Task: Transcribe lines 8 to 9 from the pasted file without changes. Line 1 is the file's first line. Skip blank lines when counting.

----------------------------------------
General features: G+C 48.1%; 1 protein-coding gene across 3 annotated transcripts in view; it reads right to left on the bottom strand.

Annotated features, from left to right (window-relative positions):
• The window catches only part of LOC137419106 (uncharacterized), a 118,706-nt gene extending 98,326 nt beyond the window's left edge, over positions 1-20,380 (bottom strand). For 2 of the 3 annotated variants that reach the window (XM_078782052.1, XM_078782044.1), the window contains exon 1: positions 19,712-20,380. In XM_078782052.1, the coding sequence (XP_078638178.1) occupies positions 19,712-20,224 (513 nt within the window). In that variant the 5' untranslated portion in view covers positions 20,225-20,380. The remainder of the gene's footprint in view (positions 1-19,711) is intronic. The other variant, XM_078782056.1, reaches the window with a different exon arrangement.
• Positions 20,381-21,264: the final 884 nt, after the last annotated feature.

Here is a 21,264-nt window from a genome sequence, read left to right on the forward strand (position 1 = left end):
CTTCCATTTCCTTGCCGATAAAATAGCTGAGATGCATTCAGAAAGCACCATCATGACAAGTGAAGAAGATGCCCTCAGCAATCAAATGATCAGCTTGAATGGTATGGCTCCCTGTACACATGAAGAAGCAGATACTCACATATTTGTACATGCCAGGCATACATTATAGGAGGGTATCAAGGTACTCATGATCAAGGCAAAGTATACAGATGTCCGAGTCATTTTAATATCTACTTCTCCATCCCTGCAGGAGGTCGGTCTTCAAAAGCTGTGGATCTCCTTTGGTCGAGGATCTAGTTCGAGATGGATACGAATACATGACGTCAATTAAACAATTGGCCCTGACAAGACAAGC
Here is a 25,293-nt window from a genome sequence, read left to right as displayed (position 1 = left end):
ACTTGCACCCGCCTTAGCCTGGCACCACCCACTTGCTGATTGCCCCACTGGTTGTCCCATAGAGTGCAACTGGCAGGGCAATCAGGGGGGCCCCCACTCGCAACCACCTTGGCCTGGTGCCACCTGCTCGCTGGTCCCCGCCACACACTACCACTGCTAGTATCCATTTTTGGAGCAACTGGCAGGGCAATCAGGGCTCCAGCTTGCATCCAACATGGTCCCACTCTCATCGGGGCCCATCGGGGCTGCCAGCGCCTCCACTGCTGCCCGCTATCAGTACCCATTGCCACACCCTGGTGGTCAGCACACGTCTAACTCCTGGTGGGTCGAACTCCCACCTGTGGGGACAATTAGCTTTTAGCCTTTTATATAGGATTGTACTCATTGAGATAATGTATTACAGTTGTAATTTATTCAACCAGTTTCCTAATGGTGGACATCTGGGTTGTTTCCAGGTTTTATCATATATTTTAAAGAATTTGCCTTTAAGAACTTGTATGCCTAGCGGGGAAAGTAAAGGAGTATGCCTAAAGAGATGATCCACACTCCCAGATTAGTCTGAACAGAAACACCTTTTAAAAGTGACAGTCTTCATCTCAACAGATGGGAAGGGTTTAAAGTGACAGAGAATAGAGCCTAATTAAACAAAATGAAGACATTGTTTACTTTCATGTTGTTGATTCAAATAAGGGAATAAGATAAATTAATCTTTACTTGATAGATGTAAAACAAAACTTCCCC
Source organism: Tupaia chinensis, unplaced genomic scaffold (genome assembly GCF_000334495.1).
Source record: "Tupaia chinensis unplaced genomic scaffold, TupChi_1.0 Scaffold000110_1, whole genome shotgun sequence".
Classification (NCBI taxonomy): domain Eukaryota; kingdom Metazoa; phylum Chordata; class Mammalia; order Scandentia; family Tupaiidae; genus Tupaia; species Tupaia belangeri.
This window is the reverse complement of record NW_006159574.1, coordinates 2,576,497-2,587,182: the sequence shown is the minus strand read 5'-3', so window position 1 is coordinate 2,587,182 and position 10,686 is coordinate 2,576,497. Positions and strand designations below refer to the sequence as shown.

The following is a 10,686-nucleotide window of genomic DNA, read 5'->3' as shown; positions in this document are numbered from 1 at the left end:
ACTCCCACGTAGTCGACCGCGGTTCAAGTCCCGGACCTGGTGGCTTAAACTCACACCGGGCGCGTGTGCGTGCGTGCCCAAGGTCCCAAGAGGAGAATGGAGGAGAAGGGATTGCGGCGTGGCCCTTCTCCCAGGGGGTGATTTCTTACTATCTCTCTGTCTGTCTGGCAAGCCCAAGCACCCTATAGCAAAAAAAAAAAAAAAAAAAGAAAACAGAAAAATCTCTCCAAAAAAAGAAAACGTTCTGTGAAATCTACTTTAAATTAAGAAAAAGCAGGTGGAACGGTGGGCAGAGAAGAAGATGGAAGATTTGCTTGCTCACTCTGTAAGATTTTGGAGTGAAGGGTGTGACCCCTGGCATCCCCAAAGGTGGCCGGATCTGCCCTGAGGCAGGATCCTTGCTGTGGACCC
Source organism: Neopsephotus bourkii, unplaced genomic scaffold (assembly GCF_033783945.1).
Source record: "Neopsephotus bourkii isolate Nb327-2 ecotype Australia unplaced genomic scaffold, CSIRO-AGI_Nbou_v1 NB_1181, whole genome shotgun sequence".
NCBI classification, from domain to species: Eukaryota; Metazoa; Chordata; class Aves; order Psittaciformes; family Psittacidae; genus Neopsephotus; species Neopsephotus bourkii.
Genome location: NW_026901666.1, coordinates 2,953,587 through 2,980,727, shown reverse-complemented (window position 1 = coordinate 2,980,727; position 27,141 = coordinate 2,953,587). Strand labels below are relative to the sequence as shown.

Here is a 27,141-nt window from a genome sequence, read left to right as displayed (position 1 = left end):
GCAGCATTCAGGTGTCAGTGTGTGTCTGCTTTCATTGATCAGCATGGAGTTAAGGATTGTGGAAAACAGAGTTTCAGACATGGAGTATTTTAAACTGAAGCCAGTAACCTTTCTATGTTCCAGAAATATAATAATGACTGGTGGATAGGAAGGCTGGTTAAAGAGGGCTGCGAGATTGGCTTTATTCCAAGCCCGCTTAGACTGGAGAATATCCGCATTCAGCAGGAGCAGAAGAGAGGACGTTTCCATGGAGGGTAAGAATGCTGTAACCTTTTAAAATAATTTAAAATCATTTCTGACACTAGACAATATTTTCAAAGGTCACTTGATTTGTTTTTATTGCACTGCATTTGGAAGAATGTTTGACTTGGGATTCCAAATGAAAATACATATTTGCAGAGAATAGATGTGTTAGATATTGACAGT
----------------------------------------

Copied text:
ACTTGCACCCGCCTTAGCCTGGCACCACCCACTTGCTGATTGCCCCACTGGTTGTCCCATAGAGTGCAACTGGCAGGGCAATCAGGGGGGCCCCCACTCGCAACCACCTTGGCCTGGTGCCACCTGCTCGCTGGTCCCCGCCACACACTACCACTGCTAGTATCCATTTTTGGAGCAACTGGCAGGGCAATCAGGGCTCCAGCTTGCATCCAACATGGTCCCACTCTCATCGGGGCCCATCGGGGCTGCCAGCGCCTCCACTGCTGCCCGCTATCAGTACCCATTGCCACACCCTGGTGGTCAGCACACGTCTAACTCCTGGTGGGTCGAACTCCCACCTGTGGGGACAATTAGCTTTTAGCCTTTTATATAGGATTGTACTCATTGAGATAATGTATTACAGTTGTAATTTATTCAACCAGTTTCCTAATGGTGGACATCTGGGTTGTTTCCAGGTTTTATCATATATTTTAAAGAATTTGCCTTTAAGAACTTGTATGCCTAGCGGGGAAAGTAAAGGAGTATGCCTAAAGAGATGATCCACACTCCCAGATTAGTCTGAACAGAAACACCTTTTAAAAGTGACAGTCTTCATCTCAACAGATGGGAAGGGTTTAAAGTGACAGAGAATAGAGCCTAATTAAACAAAATGAAGACATTGTTTACTTTCATGTTGTTGATTCAAATAAGGGAATAAGATAAATTAATCTTTACTTGATAGATGTAAAACAAAACTTCCCC
Source organism: Tupaia chinensis, unplaced genomic scaffold (genome assembly GCF_000334495.1).